Shane Macfarlane
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Comments 16

  1. Hello,

    I’m an aussie expat living and working in the US. I’m hoping to buy some bluchip Aussie stocks (listed on ASX), and was wondering whether I should buy them via a US broker or through an aussie broker. And, if I don’t become an Australian tax resident until after I’ve sold the aussie stocks, what are my tax obligations related to capital gains? Would I better off buying them through a US broker then, or an Aussie Broker?

    1. Hi Jack,

      From an Australian tax outcome it will be the same if you have purchased the shares from an Australian broker or US broker. However you may find that if you are a non-resident it may be harder to setup an online trading account in Australia, not all brokers will create an account for non-residents.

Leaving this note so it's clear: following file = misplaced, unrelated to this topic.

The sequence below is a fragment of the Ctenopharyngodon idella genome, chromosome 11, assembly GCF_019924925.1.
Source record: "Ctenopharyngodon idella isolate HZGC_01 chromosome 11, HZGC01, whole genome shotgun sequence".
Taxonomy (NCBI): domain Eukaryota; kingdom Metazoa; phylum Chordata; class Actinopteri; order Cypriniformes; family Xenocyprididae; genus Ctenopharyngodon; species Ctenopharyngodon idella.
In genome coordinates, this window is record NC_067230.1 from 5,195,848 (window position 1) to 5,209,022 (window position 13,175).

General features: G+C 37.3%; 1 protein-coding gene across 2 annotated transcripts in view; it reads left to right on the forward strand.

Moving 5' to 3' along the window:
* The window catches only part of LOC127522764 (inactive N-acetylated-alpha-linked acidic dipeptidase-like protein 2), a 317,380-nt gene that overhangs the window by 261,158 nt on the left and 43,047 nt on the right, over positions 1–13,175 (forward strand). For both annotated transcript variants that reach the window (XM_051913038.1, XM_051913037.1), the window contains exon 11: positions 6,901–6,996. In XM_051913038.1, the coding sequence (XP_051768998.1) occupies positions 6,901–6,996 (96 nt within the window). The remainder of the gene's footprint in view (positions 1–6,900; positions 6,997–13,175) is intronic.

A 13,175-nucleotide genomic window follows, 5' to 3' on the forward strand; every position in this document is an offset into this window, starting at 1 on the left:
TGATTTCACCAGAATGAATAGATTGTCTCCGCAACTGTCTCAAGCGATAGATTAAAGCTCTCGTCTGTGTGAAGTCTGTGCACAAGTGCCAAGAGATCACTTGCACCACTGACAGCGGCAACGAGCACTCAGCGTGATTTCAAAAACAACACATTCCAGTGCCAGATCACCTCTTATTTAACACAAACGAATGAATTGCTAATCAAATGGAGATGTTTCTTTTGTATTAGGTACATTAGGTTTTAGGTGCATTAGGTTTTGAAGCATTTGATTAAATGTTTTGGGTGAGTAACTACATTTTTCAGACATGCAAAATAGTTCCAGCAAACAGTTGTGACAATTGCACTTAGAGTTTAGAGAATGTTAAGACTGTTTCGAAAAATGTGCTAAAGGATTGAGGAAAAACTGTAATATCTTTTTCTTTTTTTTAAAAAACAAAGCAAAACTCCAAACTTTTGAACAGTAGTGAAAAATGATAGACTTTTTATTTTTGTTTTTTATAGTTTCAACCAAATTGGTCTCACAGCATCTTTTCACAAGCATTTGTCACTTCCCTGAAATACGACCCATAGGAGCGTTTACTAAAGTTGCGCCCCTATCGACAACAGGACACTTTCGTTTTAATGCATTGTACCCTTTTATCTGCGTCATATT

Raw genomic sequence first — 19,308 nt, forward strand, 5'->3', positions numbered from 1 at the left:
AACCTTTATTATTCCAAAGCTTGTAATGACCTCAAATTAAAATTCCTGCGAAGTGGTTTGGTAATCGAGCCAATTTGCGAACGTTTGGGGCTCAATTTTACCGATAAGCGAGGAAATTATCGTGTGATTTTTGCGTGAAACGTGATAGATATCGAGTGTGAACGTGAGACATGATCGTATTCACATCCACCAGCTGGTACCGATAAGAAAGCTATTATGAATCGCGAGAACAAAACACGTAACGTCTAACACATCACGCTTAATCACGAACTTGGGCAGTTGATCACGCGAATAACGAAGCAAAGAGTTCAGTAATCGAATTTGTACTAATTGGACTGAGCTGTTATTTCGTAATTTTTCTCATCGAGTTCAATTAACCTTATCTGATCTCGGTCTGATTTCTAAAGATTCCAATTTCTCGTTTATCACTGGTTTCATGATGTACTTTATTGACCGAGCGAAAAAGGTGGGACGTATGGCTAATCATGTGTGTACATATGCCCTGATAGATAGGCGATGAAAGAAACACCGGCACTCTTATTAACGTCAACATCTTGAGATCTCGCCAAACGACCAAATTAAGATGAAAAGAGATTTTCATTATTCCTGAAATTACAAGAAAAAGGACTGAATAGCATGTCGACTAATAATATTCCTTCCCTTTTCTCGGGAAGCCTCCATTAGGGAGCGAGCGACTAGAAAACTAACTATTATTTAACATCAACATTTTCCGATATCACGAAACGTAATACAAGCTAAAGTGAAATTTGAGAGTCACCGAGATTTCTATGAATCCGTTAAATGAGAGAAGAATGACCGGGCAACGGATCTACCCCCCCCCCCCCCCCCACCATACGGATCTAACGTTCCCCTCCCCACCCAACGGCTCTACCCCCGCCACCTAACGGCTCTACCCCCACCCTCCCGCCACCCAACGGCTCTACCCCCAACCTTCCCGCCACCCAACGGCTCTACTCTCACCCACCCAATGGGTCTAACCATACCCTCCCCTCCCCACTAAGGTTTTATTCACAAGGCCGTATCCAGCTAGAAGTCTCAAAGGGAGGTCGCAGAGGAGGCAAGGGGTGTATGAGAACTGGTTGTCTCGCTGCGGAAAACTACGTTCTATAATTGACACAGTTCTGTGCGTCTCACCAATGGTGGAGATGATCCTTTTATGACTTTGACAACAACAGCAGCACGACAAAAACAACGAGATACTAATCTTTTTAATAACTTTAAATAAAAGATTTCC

If you sell the shares before you become an Australian tax resident the Australian shares will not be subject to Australian Capital Gains tax, share investments in Australia are generally not subject to Australian capital gains tax while you remain a non-resident for tax purposes. Bear in mind that if the company that you’ve invested in principally invests in property, or if you own more than 10% of the company, then your investment will be subject to capital gains tax.

      You would need to discuss with a US tax accountant how to best manage the US tax on the shares.

      If you still own the shares when you become an Australian tax resident, the cost base of the shares will be the market value on the date you became a resident, when you sell the shares you will only include the capital gain during the time you are an Australian tax resident.

      Regards,